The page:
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Suing the Owner for Non-Payment When the Owner Is the Government

In late 2021, a case was filed in the U.S. District Court for the Southern District of Texas where a lower-tier subcontractor sued the project owner for non-payment, bypassing the subcontractor with whom it had contracted. The case was Drill Tech Drilling & Shoring Inc. v. Acciona Energy USA Global LLC et al., case number 1:21-cv-00171, in the U.S. District Court for the Southern District of Texas, Brownsville Division.

While the complaint does not appear to be related to procurement contracting, it nevertheless raised the question for the author of this article as to whether a similar situation could occur in a government contract setting. Specifically, can a subcontractor sue the government when it is not being paid by its prime?

The short answer is very likely no, as there is no privity of contract between the sub and the government. And, the subcontractor cannot place a lien on a government project. Because the sub does not have traditional commercial remedies, federal legislation was enacted to provide a mechanism for subcontractor redress. It resulted in the Miller Act, which serves as a protective measure for non-payment of subcontractors by their primes on construction projects.

When a government contract is covered by the Miller Act, a subcontractor who has not been paid can sue the prime contractor for various common law claims, but it can also sue the prime’s surety under the Miller Act after the claim has been perfected. So, while the subcontractor likely cannot reach the government for redress when its prime fails to pay, through the Miller Act, the government has provided an additional defendant from which a subcontractor can seek recovery. The surety is, in effect, a stand-in for the government owner.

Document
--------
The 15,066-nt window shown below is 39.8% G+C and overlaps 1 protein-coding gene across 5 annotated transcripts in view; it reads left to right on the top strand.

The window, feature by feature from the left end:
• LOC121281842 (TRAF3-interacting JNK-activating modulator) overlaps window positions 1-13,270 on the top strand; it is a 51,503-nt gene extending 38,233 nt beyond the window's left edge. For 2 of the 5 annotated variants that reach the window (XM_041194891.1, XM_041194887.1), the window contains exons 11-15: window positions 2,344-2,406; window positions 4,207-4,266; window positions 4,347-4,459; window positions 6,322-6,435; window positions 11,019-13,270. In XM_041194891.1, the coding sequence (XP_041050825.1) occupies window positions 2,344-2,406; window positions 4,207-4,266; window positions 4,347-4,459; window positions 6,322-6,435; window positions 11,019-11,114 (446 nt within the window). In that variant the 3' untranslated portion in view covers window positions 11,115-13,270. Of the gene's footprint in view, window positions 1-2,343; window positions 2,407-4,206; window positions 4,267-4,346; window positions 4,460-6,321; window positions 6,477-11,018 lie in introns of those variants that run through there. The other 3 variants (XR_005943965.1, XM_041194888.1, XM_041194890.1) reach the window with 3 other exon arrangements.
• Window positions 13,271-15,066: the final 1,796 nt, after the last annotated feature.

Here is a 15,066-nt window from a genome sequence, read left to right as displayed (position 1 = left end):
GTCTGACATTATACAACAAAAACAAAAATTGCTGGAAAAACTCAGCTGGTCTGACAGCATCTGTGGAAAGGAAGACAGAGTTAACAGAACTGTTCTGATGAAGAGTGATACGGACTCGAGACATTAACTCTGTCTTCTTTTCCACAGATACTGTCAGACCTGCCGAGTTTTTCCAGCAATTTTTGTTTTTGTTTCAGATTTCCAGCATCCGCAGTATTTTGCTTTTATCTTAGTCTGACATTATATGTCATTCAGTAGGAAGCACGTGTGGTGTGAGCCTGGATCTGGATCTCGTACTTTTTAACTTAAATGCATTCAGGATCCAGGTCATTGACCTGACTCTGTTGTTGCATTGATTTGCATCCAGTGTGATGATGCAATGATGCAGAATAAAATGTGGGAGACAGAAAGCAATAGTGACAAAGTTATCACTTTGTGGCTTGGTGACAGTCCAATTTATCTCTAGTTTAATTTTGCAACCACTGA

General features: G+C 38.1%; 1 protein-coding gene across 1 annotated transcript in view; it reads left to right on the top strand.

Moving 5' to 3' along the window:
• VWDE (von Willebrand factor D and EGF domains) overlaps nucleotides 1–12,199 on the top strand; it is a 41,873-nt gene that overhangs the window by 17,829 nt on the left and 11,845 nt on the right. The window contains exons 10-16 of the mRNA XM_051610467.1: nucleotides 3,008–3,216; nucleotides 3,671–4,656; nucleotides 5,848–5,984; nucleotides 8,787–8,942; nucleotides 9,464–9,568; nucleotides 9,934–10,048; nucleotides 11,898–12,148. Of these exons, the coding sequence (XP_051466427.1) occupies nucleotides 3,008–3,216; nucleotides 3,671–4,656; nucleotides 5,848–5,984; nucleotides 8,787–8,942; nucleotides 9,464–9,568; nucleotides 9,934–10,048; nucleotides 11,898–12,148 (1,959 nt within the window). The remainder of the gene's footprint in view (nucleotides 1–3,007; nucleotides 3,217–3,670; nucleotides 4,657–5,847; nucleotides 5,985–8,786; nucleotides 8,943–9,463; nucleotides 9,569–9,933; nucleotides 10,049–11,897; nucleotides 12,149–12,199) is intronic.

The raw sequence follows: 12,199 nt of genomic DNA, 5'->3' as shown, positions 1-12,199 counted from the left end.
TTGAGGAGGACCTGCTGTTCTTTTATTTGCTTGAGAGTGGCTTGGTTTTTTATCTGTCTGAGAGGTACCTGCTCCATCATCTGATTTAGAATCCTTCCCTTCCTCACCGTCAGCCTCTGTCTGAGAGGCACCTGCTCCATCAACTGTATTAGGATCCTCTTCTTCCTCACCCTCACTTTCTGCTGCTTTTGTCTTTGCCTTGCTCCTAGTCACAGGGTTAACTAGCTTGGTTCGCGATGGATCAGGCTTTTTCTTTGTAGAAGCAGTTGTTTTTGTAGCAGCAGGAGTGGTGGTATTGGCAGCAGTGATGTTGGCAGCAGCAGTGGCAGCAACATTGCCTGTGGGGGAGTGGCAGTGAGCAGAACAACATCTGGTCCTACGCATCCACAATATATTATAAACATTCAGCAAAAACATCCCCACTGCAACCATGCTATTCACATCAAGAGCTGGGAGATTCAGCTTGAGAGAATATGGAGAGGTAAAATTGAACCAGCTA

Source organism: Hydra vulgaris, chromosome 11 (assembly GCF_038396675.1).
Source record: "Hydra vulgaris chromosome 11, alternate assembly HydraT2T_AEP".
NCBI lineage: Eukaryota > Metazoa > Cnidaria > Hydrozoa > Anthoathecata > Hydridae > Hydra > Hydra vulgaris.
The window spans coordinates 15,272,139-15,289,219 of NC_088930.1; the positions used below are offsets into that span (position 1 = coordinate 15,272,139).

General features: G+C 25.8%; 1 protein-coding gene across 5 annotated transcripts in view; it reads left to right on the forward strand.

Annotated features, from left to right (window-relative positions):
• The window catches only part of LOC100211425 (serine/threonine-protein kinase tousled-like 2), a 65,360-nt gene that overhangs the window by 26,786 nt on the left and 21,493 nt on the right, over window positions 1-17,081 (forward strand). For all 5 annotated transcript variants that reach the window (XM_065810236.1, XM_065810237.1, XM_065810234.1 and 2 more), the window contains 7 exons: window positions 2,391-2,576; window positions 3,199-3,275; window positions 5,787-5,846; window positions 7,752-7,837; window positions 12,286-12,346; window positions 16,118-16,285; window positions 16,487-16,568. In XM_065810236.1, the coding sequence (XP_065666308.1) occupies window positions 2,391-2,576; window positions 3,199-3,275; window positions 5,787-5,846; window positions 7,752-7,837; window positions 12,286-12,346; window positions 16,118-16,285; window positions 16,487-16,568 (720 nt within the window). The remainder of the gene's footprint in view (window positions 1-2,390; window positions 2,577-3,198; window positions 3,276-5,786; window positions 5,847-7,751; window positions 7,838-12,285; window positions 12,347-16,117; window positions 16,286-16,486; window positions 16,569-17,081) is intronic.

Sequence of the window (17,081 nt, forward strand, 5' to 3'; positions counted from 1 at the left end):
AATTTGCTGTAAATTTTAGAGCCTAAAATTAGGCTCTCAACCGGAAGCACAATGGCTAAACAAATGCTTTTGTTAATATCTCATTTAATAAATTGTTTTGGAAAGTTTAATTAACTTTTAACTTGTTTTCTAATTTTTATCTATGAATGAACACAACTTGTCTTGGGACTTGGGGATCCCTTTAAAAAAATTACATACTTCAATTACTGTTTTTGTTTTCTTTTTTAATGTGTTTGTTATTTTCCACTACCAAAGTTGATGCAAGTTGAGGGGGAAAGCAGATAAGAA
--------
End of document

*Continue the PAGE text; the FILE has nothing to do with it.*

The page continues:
All plaintiffs want as many sources of recovery as possible and particularly those with known sufficient assets to pay out on a judgment. If the prime is not paying, it can be an indicator of financial stress which leads to a tactical inference that any recovery may be difficult to achieve, if possible at all. Thus, getting to the project owner, either by circumventing the prime as in Drill Tech or suing the prime along with the owner, assists in mitigating any difficulties that may arise as a result of the prime’s likely inability to settle or pay against a judgment.

Thus, while it may be all but impossible for subcontractors on government contracts to sue the government owner for non-payment by the prime, if the government contract is one covered by the Miller Act, subs will have another commercial defendant, acting as an owner substitute, to sue exclusively or in conjunction with the prime contractor.

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